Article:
/** main thread. Always there by default. **/
    public static void main(String[] args) {
       ExecutorService executor = Executors.newFixedThreadPool(NO_OF_THREADS);   // create a pool of 3 threads
       for (int i = 10000; i < 10100; i++) {
          Runnable worker = new Sum(i);               // create worker threads
          executor.execute(worker);                   // add runnables to the work queue 
       }
   
       // This will make the executor accept no new threads
       // and finish all existing threads in the queue
       executor.shutdown();
   
       // Wait until all threads have completed
       while (!executor.isTerminated()) {
 
       }
   
       System.out.println("Finished all threads");
    }
 
}


3. The Runnable interface's void run( ) method has no way of returning any result back to the main thread. The executor framework introduced the Callable interface that returns a value from its call( ) method. This means the asynchronous task will be able to return a value once it is done executing.

import java.util.ArrayList;
import java.util.List;
import java.util.concurrent.Callable;
import java.util.concurrent.ExecutionException;
import java.util.concurrent.ExecutorService;
import java.util.concurrent.Executors;
import java.util.concurrent.Future;
 
 
public class Sum  implements Callable<String> {
  
 private static final int NO_OF_THREADS = 3;
  
 int maxNumber;
  
 public Sum(int maxNumber) {
    this.maxNumber = maxNumber;
 }
  
  /** method where the thread execution will start
    *  this can return a value
    */
    public String call(){
        int sum = 0;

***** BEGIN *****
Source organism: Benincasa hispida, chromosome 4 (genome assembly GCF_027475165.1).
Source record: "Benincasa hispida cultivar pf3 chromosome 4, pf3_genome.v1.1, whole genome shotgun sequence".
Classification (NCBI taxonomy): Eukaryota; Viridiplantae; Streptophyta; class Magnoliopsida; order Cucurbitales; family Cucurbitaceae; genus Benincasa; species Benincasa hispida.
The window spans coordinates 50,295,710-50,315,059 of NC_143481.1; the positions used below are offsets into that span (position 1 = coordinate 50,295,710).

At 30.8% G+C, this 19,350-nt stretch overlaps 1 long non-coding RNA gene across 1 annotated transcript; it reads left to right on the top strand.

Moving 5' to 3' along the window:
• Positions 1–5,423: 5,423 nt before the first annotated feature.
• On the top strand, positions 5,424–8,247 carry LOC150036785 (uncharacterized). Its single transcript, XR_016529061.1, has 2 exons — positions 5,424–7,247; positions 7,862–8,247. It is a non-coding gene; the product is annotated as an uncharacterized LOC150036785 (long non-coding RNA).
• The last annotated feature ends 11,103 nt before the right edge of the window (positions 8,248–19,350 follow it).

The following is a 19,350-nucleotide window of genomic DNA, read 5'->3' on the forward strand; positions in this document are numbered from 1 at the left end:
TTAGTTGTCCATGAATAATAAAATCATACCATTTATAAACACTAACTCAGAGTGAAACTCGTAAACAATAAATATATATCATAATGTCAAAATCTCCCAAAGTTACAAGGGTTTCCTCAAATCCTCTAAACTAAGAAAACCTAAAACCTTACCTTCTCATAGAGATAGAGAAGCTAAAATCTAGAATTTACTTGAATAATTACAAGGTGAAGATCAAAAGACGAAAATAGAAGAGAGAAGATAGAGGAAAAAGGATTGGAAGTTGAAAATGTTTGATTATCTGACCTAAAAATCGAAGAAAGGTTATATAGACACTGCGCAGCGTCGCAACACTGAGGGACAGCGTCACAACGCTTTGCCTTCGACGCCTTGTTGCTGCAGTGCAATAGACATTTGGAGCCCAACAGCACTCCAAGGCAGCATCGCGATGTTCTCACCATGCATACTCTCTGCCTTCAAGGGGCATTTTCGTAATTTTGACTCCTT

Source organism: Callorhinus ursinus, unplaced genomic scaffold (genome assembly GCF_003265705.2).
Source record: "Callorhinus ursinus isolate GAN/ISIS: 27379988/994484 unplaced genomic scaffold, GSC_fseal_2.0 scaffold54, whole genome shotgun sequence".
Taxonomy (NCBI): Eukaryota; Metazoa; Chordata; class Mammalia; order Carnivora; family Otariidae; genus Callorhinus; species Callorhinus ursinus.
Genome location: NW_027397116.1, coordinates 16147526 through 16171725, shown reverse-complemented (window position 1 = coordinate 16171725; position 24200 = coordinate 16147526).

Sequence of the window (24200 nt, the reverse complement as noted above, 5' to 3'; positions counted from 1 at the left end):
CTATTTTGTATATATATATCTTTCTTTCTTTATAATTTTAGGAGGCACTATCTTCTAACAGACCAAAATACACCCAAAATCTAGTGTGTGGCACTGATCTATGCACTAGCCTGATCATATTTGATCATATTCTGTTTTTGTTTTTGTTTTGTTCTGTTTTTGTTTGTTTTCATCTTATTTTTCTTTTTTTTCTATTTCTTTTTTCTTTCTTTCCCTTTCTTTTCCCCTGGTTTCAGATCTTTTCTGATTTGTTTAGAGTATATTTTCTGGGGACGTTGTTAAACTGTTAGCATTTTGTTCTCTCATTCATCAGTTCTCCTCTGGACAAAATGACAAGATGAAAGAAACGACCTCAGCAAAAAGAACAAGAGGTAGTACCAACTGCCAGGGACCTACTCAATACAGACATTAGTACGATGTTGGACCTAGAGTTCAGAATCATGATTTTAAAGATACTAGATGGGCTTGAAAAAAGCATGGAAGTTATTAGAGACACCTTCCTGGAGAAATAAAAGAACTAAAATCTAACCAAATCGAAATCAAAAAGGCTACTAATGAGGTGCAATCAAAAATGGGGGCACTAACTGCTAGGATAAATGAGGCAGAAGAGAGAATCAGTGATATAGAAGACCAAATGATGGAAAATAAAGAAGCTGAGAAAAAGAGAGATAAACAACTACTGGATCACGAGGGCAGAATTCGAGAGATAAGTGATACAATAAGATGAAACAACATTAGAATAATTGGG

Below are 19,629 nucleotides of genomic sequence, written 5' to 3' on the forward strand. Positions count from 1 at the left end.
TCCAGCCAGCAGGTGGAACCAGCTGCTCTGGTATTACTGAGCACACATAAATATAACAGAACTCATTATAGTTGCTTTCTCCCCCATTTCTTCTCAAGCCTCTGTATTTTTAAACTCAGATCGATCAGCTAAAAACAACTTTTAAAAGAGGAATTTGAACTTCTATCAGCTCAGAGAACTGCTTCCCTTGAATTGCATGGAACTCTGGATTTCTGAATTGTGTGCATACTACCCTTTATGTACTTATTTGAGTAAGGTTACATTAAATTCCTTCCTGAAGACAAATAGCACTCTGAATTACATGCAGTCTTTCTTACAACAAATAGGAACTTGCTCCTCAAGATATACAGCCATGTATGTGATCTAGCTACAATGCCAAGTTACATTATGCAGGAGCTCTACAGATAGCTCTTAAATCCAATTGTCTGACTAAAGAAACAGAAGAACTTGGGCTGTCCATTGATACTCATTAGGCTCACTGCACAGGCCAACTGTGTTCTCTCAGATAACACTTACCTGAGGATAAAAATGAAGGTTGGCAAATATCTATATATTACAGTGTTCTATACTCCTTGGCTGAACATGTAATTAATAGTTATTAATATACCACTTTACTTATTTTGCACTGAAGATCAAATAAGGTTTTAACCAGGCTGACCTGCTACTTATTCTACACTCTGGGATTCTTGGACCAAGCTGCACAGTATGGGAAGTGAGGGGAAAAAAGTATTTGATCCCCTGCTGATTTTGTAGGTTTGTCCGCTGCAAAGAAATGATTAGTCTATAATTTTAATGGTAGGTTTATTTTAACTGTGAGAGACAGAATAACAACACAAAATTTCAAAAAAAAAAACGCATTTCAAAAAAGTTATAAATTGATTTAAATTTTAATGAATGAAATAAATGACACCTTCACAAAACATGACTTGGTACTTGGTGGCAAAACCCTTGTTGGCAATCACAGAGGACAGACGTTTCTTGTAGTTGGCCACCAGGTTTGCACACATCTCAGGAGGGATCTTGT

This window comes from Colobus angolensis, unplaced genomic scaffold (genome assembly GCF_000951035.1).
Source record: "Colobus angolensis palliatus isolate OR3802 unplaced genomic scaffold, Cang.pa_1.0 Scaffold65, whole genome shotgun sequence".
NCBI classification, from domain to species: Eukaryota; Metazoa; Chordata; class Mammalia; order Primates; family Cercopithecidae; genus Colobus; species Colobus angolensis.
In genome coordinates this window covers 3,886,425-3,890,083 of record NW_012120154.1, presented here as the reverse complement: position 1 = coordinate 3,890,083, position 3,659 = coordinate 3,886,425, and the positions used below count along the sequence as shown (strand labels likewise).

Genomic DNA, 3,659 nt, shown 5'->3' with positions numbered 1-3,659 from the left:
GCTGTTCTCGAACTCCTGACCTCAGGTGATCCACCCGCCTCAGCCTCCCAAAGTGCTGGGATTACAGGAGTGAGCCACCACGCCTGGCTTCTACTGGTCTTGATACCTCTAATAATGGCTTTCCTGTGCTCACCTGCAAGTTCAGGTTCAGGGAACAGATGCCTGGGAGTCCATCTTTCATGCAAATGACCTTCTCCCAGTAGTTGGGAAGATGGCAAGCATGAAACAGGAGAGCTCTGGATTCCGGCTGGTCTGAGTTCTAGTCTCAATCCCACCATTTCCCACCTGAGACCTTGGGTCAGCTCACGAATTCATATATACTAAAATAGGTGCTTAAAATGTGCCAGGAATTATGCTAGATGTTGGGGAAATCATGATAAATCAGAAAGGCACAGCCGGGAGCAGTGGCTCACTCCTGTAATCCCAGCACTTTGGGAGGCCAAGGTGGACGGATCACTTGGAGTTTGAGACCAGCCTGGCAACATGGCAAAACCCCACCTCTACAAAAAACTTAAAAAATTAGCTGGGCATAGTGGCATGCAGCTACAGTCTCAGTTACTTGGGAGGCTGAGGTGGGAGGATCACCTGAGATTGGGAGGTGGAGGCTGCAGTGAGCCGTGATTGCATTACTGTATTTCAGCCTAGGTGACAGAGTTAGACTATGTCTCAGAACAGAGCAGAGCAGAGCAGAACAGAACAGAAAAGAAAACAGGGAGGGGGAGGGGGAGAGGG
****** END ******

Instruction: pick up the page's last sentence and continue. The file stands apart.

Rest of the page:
for (int i = 0; i <= maxNumber; i++) {
            sum += maxNumber;
        } 
         
        return Thread.currentThread().getName() + " count is " + sum;
    }
     
     
    /** main thread. Alwyas there by default. **/
    public static void main(String[] args) {
      ExecutorService executor = Executors.newFixedThreadPool(NO_OF_THREADS);                       // create a pool of 3 threads
      List<Future<String>> list = new ArrayList<Future<String>>(10);  // provides facility to return results asynchronously
      
      for (int i = 10000; i < 10100; i++) {
        Callable<String> worker = new Sum(i);                 // create worker threads 
        Future<String> submit = executor.submit(worker);      // add callables to the work queue
        list.add(submit);                                            // provides facility to return results asynchronously
      }
   
      //process the results asynchronously when each thread completes its task
      for (Future<String> future : list) {
        try {
            System.out.println("Thread " + future.get());
        } catch (InterruptedException e) {
            e.printStackTrace();
        } catch (ExecutionException e) {
           e.printStackTrace();
        }
      }
   
   
      executor.shutdown();
   
      System.out.println("Finished all threads");
   }
 
}

Output
Thread pool-1-thread-1 count is 100010000